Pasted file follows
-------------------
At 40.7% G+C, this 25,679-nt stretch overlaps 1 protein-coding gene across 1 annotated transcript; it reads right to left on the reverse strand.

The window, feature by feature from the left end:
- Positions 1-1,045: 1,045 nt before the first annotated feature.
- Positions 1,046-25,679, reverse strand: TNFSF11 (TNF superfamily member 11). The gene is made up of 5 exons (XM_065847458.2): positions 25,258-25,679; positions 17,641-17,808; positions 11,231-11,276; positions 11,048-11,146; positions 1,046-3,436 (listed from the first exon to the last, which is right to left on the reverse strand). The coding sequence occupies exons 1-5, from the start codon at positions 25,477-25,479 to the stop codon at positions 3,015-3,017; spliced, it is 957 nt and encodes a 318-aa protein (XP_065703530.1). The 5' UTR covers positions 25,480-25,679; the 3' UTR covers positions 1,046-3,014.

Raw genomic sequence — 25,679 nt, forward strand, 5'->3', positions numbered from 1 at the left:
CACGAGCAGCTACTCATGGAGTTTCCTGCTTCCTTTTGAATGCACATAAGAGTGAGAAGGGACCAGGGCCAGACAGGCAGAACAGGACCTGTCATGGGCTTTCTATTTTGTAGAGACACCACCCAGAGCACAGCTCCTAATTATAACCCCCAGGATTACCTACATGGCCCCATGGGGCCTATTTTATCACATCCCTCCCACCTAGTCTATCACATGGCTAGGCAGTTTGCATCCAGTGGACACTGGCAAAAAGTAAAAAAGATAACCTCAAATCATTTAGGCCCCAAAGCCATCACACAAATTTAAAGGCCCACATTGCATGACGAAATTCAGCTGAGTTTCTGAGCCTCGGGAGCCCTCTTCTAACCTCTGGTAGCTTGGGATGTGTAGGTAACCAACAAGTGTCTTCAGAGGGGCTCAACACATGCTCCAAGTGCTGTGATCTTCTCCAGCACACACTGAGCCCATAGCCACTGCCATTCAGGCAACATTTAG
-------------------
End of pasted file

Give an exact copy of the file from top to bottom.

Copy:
At 40.7% G+C, this 25,679-nt stretch overlaps 1 protein-coding gene across 1 annotated transcript; it reads right to left on the reverse strand.

The window, feature by feature from the left end:
- Positions 1-1,045: 1,045 nt before the first annotated feature.
- Positions 1,046-25,679, reverse strand: TNFSF11 (TNF superfamily member 11). The gene is made up of 5 exons (XM_065847458.2): positions 25,258-25,679; positions 17,641-17,808; positions 11,231-11,276; positions 11,048-11,146; positions 1,046-3,436 (listed from the first exon to the last, which is right to left on the reverse strand). The coding sequence occupies exons 1-5, from the start codon at positions 25,477-25,479 to the stop codon at positions 3,015-3,017; spliced, it is 957 nt and encodes a 318-aa protein (XP_065703530.1). The 5' UTR covers positions 25,480-25,679; the 3' UTR covers positions 1,046-3,014.

Raw genomic sequence — 25,679 nt, forward strand, 5'->3', positions numbered from 1 at the left:
CACGAGCAGCTACTCATGGAGTTTCCTGCTTCCTTTTGAATGCACATAAGAGTGAGAAGGGACCAGGGCCAGACAGGCAGAACAGGACCTGTCATGGGCTTTCTATTTTGTAGAGACACCACCCAGAGCACAGCTCCTAATTATAACCCCCAGGATTACCTACATGGCCCCATGGGGCCTATTTTATCACATCCCTCCCACCTAGTCTATCACATGGCTAGGCAGTTTGCATCCAGTGGACACTGGCAAAAAGTAAAAAAGATAACCTCAAATCATTTAGGCCCCAAAGCCATCACACAAATTTAAAGGCCCACATTGCATGACGAAATTCAGCTGAGTTTCTGAGCCTCGGGAGCCCTCTTCTAACCTCTGGTAGCTTGGGATGTGTAGGTAACCAACAAGTGTCTTCAGAGGGGCTCAACACATGCTCCAAGTGCTGTGATCTTCTCCAGCACACACTGAGCCCATAGCCACTGCCATTCAGGCAACATTTAG